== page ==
Tuesday, 26 March 2013

Pavilion-Dome tunnel revealed

Work is in progress on the south side of the Dome/Museum complex to strengthen the access road above the old Pavilion/Dome tunnel. This has revealed the roof of the tunnel and two of the capped former skylights. Judging by the depth of the cover and the size of vehicles now using this stretch of roadway to service the Dome it is not before time.

The entrance to the tunnel in the Pavilion cellars

Monday, 25 March 2013

Arnold House hotel garden

C.1959. Between Montpelier Terrace and busy Western Road. Now occupied by a 1970's block of flats . . . . . 

See also:- Arnold House Hotel

Friday, 8 March 2013

Spring Street - then & now

c. 1908
Spring Street was built in the 1820's and named after a stream which may have shared its source with the artesian well ½ mile away at Wick Hall, now St. Ann's Well Gardens. This well, once prolific, ceased to flow in the late 19th century.

On the corner of Hampton Street, the 1908 photo shows the original 'Shakespeare's Head' public house, at 1 Spring Street. This was rebuilt in its present  form in 1935 as part of the Mitre House development in Western Road. Both Mitre House and the Shakespeare's Head are currently undergoing comprehensive redevelopment. On the opposite corner is 9  Hampton Street which later became a branch of Forfars.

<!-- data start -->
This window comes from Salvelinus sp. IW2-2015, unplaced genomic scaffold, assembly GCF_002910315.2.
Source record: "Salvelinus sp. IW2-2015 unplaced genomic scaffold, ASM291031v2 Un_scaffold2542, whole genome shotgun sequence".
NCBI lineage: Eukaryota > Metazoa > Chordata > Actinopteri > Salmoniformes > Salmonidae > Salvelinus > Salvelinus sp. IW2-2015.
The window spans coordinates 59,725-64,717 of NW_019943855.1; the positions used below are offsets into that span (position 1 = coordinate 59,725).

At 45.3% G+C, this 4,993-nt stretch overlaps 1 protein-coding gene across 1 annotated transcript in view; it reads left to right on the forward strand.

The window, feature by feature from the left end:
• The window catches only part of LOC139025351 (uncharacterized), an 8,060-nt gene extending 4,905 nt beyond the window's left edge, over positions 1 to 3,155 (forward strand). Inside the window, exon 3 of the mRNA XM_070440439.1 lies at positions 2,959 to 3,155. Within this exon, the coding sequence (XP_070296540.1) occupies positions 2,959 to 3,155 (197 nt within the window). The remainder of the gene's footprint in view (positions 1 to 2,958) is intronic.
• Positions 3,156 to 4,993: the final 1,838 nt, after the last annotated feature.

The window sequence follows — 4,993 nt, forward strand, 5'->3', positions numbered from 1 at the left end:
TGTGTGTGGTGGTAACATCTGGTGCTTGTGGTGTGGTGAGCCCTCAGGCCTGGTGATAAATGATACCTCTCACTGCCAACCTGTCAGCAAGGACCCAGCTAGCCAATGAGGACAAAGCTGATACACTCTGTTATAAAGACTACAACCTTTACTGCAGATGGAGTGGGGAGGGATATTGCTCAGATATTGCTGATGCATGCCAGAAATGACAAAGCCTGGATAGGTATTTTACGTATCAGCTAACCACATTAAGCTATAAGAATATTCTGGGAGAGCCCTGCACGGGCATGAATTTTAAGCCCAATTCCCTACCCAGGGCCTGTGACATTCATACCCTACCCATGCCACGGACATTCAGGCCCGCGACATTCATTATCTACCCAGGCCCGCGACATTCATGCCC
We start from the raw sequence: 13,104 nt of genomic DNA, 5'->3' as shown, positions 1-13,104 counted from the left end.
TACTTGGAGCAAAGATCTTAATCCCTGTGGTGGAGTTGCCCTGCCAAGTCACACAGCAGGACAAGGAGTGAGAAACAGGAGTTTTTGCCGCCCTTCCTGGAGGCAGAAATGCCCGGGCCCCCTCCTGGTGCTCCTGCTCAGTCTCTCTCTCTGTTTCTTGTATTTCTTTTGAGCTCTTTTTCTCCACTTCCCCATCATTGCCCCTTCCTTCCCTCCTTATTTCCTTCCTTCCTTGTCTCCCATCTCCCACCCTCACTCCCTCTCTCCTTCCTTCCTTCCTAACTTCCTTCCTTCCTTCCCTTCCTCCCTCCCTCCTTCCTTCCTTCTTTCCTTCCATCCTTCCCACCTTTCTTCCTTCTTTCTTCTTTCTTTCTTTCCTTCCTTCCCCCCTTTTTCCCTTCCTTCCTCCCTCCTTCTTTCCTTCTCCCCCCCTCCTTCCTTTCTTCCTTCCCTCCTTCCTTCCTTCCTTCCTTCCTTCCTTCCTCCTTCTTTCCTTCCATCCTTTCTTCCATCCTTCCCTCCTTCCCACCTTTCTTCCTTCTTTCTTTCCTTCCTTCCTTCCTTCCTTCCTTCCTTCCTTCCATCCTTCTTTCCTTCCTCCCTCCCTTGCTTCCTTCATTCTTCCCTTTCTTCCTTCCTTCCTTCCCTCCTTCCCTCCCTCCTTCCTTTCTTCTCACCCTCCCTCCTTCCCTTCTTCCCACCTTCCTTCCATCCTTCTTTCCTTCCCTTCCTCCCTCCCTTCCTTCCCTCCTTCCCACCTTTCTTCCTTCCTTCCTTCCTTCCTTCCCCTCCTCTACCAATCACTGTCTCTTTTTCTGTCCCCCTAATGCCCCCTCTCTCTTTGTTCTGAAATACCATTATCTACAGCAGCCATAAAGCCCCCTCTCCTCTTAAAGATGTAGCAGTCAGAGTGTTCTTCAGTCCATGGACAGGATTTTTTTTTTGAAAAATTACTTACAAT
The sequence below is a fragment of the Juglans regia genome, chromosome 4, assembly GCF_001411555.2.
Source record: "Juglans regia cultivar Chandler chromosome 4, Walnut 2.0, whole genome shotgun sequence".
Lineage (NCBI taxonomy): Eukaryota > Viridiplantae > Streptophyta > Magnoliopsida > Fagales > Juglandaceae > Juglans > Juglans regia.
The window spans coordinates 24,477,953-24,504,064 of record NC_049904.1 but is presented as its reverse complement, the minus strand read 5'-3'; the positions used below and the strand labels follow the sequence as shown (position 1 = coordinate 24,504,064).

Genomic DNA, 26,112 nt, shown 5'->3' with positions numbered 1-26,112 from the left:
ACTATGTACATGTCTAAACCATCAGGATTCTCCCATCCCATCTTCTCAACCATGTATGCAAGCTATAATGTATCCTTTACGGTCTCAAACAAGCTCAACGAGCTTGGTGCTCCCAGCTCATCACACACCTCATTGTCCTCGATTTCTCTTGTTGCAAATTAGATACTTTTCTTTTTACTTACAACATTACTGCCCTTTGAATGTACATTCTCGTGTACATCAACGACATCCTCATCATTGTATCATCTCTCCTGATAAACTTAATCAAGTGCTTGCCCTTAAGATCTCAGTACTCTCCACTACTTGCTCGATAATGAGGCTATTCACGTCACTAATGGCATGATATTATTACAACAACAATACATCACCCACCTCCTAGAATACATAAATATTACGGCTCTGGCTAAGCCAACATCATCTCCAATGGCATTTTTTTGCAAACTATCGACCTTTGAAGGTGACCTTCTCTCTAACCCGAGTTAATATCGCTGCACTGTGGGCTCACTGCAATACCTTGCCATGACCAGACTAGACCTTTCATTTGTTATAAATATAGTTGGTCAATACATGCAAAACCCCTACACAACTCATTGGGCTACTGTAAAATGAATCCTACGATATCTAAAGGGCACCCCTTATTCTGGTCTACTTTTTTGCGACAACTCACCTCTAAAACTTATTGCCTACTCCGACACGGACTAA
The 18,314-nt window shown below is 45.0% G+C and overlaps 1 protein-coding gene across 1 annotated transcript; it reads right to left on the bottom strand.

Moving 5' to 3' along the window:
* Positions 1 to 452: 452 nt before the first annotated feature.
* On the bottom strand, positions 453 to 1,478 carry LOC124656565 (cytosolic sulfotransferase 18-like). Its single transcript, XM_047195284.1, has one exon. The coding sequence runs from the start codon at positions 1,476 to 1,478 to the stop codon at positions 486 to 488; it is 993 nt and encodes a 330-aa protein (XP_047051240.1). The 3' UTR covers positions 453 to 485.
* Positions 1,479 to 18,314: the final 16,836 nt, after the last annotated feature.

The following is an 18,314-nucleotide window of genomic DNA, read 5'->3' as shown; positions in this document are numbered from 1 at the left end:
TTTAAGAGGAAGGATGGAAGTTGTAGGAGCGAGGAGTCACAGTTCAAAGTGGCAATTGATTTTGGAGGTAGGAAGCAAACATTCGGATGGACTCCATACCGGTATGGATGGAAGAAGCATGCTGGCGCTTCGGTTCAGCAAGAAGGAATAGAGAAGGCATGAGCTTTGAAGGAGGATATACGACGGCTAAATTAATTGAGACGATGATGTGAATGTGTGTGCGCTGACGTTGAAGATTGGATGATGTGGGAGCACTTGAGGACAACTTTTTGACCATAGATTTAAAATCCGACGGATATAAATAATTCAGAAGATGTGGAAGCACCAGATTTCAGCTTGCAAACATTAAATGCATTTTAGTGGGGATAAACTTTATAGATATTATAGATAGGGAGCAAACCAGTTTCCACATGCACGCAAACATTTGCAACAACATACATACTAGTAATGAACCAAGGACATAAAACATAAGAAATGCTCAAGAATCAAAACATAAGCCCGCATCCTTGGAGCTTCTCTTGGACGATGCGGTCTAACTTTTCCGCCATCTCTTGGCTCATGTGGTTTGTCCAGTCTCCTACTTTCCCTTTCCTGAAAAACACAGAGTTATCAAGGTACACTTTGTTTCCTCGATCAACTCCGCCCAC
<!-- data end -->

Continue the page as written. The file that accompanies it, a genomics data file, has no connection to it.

Further up the west side of Spring Street, no.2 was occupied by chimney sweeps Graves & Son for most of the first half of the 20th C. In 1932 no.3 was converted to a newsagent, confectioner, tobacconist, 'Ives' and remained so until 1960. Beyond no.4 the houses 5 to 11 were owned by the catholic church St. Mary Magdalene, the presbytery of which can be see at the top of the street.  Houses 5 to 11 were demolished some time in the second half of the century as part of the development of St. Mary Magdalene's school. Some of them were later rebuilt to modern standards but in fairly sympathetic style.  

On the opposite side of Spring Street (east) many properties were adapted to commercial use throughout the 20th C. including; a greengrocer, tailor, cycle shop, hairdresser, cafe, watchmaker and dairy. The last can be made out in the 1908 photo called 'Gearings Dairy'. It later became 'Jenkins Dairies'

Sunday, 3 March 2013

The East End . . .

 . . . of the Undercliff.

Walkers reaching the far east end of the Undercliff, 500 yards beyond Saltdean Gap, cannot help but feel a sense of anti-climax. Not only is it an inevitable dead-end but the once dramatic glimpse provided of the untamed cliffs beyond is there largely obscured by a concrete barrier. This barrier, to judge by the usual warning notice, is mainly designed to deter the rash-minded from "entering the caves" in the small bay beyond. 

Looking east.
Google Earth view.
The last 310 yards of the Undercliff Walk lie beyond the city's boundary and were built by Chailey Rural District Council in 1963. Presumably it is now the responsibility of Lewes District Council. One can understand that they might not feel the same commitment to the Walk as a visitor attraction as BHCC.

At the moment there is one derelict seat. The site seems to be calling out for something to make it more of a destination, such as a site-specific sculpture. Maybe Thomas Heatherwick or Anthony Gormley has something looking for a home?